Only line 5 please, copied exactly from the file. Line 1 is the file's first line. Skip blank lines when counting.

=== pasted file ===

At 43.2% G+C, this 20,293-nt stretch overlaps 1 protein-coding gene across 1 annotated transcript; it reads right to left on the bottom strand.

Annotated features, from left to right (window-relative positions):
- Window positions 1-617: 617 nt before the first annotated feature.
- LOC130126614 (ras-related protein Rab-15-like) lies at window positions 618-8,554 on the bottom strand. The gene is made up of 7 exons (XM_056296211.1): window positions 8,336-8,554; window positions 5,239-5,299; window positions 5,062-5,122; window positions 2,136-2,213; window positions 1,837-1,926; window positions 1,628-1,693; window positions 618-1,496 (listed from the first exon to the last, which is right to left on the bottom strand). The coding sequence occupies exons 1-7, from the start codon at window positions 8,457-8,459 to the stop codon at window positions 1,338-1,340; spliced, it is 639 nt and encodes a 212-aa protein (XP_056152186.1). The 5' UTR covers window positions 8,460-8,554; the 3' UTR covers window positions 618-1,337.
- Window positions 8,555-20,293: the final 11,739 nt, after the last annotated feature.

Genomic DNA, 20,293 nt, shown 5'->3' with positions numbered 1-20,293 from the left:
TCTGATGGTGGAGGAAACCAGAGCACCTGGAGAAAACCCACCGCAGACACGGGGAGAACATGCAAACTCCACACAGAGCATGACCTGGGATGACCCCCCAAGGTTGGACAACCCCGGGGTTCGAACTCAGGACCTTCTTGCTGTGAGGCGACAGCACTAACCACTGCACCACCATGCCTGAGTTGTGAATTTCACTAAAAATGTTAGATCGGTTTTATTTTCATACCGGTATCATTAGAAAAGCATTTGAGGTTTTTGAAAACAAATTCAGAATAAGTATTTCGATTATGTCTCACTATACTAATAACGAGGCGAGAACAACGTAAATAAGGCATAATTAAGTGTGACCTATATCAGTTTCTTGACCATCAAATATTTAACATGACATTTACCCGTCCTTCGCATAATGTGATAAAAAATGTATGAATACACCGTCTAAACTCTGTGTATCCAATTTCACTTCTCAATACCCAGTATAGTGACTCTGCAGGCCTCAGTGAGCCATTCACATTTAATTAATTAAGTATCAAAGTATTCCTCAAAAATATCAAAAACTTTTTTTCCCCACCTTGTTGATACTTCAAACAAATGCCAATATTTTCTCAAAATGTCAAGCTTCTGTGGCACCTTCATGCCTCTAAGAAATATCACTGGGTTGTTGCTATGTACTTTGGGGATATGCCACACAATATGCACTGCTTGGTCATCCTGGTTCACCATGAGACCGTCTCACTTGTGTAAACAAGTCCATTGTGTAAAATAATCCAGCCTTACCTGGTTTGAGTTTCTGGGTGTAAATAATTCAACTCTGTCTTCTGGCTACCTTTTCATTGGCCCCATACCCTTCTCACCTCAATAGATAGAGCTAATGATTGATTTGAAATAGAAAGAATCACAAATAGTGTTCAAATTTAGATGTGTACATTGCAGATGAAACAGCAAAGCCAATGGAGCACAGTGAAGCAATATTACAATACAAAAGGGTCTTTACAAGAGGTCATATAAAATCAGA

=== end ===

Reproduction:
- Window positions 8,555-20,293: the final 11,739 nt, after the last annotated feature.